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One of the simplest sorting algorithms works as follows: First, find the smallest element in the array, and exchange it with the element in the first position. Then, find the second smallest element and exchange it with the element in the second position. Continue in this way until the entire array is sorted. This method is called selection sort because it works by repeatedly selecting the smallest remaining element. Screenshot shows the method in operation on a sample file.

The first pass has no effect in this example, because there is no element in the array smaller than the A at the left. On the second pass, the other A is the smallest remaining element, so it is exchanged with the S in the second position. Then, the E near the middle is exchanged with the O in the third position on the third pass; then, the other E is exchanged with the R in the fourth position on the fourth pass; and so forth.

Program 6.12 is an implementation of selection sort that adheres to our conventions. The inner loop is just a comparison to test a current element against the smallest element found so far (plus the code necessary to increment the index of the current element and to check that it does not exceed the array bounds); it could hardly be simpler. The work of moving the items around falls outside the inner loop: each exchange puts an element into its final position, so the number of exchanges is N - 1 (no exchange is needed for the final element). Thus the running time is dominated by the number of comparisons. In , we show this number to be proportional to N^{2} and examine more closely how to predict the total running time and how to compare selection sort with other elementary sorts.

A disadvantage of selection sort is that its running time depends only slightly on the amount of order already in the file. The process of finding the minimum element on one pass through the file does not seem to give much information about where the minimum might be on the next pass through the file. For example, the user of the sort might be surprised to realize that it takes about as long to run selection sort for a file that is already in order, or for a file with all keys equal, as it does for a randomly ordered file! As we shall see, other methods are better able to take advantage of order in the input file.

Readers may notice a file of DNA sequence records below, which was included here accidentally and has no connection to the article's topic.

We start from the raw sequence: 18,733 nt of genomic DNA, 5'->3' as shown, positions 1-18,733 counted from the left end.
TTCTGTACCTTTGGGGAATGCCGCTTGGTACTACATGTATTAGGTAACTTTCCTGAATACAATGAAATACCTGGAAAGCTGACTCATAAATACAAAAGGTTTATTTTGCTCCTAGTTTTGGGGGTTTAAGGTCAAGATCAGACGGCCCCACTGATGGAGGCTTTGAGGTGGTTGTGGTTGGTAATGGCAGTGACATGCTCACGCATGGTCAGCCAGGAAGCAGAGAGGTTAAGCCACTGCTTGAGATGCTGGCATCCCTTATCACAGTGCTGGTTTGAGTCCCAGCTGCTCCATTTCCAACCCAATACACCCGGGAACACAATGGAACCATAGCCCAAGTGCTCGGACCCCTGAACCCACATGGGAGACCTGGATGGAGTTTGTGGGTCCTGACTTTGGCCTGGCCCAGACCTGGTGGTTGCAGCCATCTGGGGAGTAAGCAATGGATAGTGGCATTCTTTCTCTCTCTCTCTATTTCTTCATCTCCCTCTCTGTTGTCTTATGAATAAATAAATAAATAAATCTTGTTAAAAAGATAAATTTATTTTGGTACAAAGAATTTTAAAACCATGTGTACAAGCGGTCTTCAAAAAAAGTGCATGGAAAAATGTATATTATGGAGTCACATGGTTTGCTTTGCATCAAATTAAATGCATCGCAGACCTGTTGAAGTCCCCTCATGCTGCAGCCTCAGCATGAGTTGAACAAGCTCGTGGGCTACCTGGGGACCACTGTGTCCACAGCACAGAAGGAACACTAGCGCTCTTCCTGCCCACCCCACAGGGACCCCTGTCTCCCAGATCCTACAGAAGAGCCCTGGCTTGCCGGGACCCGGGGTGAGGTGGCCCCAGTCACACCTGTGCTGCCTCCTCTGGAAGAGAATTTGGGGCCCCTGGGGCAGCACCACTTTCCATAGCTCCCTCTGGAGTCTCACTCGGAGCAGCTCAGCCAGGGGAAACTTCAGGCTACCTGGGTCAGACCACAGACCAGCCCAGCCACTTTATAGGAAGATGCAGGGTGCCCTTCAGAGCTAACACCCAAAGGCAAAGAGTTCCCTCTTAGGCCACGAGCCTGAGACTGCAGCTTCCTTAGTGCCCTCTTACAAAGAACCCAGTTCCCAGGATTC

For each `i` from `l` to `r-1`, exchange `a[i]` with the minimum element in `a[i]`, ..., `a[r]`. As the index `i` travels from left to right, the elements to its left are in their final position in the array (and will not be touched again), so the array is fully sorted when `i` reaches the right end.

As discussed in detail in , we use the keyword `ITEM` to denote the type of item being sorted in this code. To use it in Program 6.1, we replace `ITEM` by `double`; we would do the same to sort arrays of any primitive type. To use this code for reference types, we implement the `ITEM` interface of Program 6.2, replace the `example` method in Program 6.3 by this method, and change the `example` invocation to an invocation of this method. We will use this same convention for all of our sorting algorithm implementations.

static void selection(ITEM[] a, int l, int r) { for (int i = l; i < r; i++) { int min = i; for (int j = i+1; j <= r; j++) if (less(a[j], a[min])) min = j; exch(a, i, min); } }

Despite its simplicity and evident brute-force approach, selection sort outperforms more sophisticated methods in one important app: it is the method of choice for sorting files with huge items and small keys. For such apps, the cost of moving the data dominates the cost of making comparisons, and no algorithm can sort a file with substantially less data movement than selection sort (see Property 6.5 in ).

6.20 Show, in the style of Screenshot, how selection sort sorts the sample file E A S Y Q U E S T I O N.

What is the maximum number of exchanges involving any particular element during selection sort? What is the average number of exchanges involving an element?

Give an example of a file of N elements that maximizes the number of times the test

a[j] < a[min]fails (and, therefore,mingets updated) during the operation of selection sort.Is selection sort stable?

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